NEW YORK (Dow Jones)--Gold futures pushed to record highs Tuesday as concerns about a slowdown in global growth and Europe's debt crisis spurred investor demand for the metal as a refuge.Read the rest here.
U.S. leaders Tuesday gave final approval to legislation raising the country's debt limit, averting a default. But the deal wasn't enough to stem the tide of investment in perceived safe-haven assets, as investors remain cautious on the chance that U.S. could see its credit rating downgraded and as growth stumbles across much of the developed world.
The most actively traded gold contract, for December delivery, climbed $22.80, or 1.4%, to settle at a record $1,644.50 a troy ounce on the Comex division of the New York Mercantile Exchange. The contract climbed as high as $1,646.80 an ounce, a record intraday high.
"There's still concern about the weak economy, growth generally, weak [purchasing managers' indexes] in a range of countries," said David Jollie, strategic analyst at Mitsui Global Precious Metals. U.S. debt was only part of the story behind gold's recent rise, he added.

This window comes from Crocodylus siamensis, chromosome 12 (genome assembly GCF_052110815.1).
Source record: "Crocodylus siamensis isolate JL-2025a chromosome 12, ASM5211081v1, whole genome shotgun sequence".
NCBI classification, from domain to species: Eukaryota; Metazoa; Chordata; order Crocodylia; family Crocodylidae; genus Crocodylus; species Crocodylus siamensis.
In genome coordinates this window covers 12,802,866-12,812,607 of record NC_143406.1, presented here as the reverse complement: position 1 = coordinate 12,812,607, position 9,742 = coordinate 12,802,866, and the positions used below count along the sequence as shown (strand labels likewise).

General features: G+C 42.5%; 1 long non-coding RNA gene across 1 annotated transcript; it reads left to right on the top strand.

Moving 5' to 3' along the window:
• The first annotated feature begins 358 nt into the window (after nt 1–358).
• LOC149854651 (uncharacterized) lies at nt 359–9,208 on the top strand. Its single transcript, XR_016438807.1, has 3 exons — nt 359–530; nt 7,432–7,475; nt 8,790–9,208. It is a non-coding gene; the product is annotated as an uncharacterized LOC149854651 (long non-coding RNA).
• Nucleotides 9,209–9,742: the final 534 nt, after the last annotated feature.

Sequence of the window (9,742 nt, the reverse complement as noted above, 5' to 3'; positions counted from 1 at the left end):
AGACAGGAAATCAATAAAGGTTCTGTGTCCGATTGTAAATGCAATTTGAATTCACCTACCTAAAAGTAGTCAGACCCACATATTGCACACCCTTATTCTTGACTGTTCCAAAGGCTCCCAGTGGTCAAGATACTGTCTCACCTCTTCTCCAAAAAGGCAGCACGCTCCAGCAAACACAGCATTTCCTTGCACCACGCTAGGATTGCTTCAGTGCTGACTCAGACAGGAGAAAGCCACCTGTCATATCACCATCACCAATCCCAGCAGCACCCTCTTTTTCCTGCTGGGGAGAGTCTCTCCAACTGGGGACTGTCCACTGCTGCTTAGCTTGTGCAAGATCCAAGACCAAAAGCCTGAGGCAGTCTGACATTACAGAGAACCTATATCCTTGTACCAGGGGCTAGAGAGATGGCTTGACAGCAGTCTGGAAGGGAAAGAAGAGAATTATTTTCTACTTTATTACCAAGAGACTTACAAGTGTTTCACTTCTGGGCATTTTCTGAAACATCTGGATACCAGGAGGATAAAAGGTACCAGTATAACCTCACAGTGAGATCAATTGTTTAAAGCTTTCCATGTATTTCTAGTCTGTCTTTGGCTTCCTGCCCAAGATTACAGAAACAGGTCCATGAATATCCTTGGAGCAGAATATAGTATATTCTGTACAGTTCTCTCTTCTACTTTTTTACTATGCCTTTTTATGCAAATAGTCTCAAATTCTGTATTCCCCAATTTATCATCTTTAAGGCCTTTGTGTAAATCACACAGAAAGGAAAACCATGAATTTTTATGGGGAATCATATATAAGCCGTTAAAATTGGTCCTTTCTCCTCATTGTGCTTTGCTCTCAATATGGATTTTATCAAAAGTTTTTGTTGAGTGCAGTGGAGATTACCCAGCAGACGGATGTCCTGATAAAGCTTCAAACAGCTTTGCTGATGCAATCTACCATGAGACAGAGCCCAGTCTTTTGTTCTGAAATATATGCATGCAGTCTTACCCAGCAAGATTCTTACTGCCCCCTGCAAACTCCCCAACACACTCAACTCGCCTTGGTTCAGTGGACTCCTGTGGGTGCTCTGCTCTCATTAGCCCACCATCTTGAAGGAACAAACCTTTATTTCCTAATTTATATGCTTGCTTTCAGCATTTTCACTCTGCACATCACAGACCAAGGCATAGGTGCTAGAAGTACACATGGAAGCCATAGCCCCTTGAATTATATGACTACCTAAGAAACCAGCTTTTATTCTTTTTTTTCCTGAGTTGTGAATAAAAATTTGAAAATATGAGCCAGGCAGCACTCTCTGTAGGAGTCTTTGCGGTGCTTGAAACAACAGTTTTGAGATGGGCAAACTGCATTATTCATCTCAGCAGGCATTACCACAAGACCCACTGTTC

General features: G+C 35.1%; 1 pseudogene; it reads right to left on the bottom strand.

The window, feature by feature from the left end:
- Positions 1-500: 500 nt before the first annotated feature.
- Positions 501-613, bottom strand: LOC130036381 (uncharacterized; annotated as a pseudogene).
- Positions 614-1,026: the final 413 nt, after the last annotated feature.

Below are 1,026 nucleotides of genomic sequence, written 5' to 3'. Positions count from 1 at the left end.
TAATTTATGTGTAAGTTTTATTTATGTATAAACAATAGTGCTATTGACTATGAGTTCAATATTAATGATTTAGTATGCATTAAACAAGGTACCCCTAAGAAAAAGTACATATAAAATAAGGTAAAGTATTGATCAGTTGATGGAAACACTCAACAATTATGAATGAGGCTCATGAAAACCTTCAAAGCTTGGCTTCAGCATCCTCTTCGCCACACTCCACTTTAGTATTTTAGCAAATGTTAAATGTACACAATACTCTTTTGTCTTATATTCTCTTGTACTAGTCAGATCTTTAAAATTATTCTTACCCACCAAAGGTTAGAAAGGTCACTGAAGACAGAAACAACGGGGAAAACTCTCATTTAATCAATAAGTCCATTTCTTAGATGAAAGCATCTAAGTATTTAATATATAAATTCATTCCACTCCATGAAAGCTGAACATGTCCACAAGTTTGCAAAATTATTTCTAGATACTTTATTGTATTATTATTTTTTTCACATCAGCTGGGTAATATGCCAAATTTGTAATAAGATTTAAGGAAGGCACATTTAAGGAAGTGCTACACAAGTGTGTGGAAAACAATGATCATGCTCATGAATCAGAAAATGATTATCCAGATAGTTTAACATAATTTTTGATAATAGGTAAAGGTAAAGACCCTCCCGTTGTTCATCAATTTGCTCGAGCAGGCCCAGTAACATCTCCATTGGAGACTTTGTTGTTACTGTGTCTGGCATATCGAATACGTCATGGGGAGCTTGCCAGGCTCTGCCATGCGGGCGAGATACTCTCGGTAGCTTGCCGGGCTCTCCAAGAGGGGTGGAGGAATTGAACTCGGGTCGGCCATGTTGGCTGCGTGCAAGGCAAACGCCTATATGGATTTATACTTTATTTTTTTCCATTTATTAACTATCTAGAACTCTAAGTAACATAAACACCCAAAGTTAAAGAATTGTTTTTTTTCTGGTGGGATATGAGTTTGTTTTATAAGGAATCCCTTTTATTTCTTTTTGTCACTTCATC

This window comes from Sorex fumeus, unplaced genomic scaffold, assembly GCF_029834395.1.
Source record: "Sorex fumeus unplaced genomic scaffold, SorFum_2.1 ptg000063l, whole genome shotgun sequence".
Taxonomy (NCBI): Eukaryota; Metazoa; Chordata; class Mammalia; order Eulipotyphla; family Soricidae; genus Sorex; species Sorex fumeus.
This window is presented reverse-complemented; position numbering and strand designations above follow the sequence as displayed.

Weaker-than-expected U.S. and European manufacturing data Monday dampened investors' appetite for risky assets. And currency markets Tuesday were rattled as worries about Europe's debt crisis sent Italian and Spanish bond yields to their widest levels since the adoption of the euro.
Some investors turn to gold as a refuge from turmoil in other markets, and the metal has reached all-time highs for four consecutive weeks. The Swiss franc hit record highs against the U.S. dollar and euro Tuesday and Treasury prices rose, highlighting the demand for a safe place to park cash.
"People are concerned about what currencies they hold," said Sterling Smith, a market analyst with Country Hedging. "Risk aversion is growing stronger."
Sentiment in the gold market also received a boost from the news that South Korea's central bank made its first gold purchases in 13 years. The bank acquired 25 tons of gold during June and July, bringing its total reserves to 39.4 tons at the end of last month. Central banks have been moving to reduce their dependence on the U.S. dollar, the world's chief reserve currency.
The central banks of Russia, Mexico and Thailand have also announced substantial gold purchases this year.